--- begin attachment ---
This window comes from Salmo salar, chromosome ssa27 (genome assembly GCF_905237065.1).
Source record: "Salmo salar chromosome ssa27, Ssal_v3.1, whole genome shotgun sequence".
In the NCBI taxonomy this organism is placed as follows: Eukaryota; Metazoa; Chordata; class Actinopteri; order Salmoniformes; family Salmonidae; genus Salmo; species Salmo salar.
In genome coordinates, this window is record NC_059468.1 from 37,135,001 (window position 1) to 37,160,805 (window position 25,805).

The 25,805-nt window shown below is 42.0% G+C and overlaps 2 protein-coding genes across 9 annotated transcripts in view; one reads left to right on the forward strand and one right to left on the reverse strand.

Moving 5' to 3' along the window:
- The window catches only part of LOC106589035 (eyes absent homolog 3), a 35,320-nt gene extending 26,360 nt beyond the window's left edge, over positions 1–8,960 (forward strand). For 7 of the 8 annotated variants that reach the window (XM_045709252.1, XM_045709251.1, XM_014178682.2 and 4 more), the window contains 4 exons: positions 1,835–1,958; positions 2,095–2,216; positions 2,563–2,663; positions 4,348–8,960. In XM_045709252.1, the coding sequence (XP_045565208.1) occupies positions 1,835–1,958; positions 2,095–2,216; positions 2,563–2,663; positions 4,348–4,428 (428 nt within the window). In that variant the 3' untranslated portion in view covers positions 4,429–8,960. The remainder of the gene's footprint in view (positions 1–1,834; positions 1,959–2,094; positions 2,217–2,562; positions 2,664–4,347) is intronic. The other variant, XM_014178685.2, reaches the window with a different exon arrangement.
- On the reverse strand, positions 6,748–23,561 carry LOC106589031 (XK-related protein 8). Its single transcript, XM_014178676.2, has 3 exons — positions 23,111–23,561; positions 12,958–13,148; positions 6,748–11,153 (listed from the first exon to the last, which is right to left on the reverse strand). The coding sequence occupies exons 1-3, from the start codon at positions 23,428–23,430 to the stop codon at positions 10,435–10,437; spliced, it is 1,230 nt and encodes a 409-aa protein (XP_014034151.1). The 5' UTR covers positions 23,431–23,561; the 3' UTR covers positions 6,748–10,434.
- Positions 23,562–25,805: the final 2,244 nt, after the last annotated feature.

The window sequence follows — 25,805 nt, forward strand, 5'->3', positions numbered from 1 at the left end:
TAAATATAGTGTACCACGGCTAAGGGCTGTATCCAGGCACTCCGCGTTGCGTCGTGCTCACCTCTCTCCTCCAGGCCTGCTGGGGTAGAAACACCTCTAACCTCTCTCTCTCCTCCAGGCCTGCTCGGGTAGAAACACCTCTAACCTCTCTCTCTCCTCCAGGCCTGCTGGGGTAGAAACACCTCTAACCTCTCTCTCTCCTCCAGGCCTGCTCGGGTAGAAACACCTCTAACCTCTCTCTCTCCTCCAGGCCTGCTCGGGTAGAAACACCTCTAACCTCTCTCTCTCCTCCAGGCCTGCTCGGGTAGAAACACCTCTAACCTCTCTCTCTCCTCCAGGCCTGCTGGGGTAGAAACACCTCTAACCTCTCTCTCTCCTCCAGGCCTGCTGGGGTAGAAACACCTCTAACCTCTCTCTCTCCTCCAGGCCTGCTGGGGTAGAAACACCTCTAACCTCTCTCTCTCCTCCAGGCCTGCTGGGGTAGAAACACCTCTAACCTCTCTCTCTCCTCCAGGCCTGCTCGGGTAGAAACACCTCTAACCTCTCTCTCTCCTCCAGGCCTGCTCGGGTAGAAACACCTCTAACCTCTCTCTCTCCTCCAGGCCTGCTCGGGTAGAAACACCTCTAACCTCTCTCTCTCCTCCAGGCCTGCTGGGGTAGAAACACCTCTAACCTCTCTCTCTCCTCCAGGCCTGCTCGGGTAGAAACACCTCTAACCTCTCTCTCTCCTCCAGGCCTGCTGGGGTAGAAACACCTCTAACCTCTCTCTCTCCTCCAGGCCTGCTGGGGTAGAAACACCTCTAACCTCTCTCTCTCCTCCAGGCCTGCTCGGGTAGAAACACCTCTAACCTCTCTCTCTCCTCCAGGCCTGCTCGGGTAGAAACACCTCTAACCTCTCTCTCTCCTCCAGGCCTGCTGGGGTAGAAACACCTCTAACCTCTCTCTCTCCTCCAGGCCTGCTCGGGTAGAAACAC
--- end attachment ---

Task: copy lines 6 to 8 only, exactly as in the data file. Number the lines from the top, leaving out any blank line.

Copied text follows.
Moving 5' to 3' along the window:
- The window catches only part of LOC106589035 (eyes absent homolog 3), a 35,320-nt gene extending 26,360 nt beyond the window's left edge, over positions 1–8,960 (forward strand). For 7 of the 8 annotated variants that reach the window (XM_045709252.1, XM_045709251.1, XM_014178682.2 and 4 more), the window contains 4 exons: positions 1,835–1,958; positions 2,095–2,216; positions 2,563–2,663; positions 4,348–8,960. In XM_045709252.1, the coding sequence (XP_045565208.1) occupies positions 1,835–1,958; positions 2,095–2,216; positions 2,563–2,663; positions 4,348–4,428 (428 nt within the window). In that variant the 3' untranslated portion in view covers positions 4,429–8,960. The remainder of the gene's footprint in view (positions 1–1,834; positions 1,959–2,094; positions 2,217–2,562; positions 2,664–4,347) is intronic. The other variant, XM_014178685.2, reaches the window with a different exon arrangement.
- On the reverse strand, positions 6,748–23,561 carry LOC106589031 (XK-related protein 8). Its single transcript, XM_014178676.2, has 3 exons — positions 23,111–23,561; positions 12,958–13,148; positions 6,748–11,153 (listed from the first exon to the last, which is right to left on the reverse strand). The coding sequence occupies exons 1-3, from the start codon at positions 23,428–23,430 to the stop codon at positions 10,435–10,437; spliced, it is 1,230 nt and encodes a 409-aa protein (XP_014034151.1). The 5' UTR covers positions 23,431–23,561; the 3' UTR covers positions 6,748–10,434.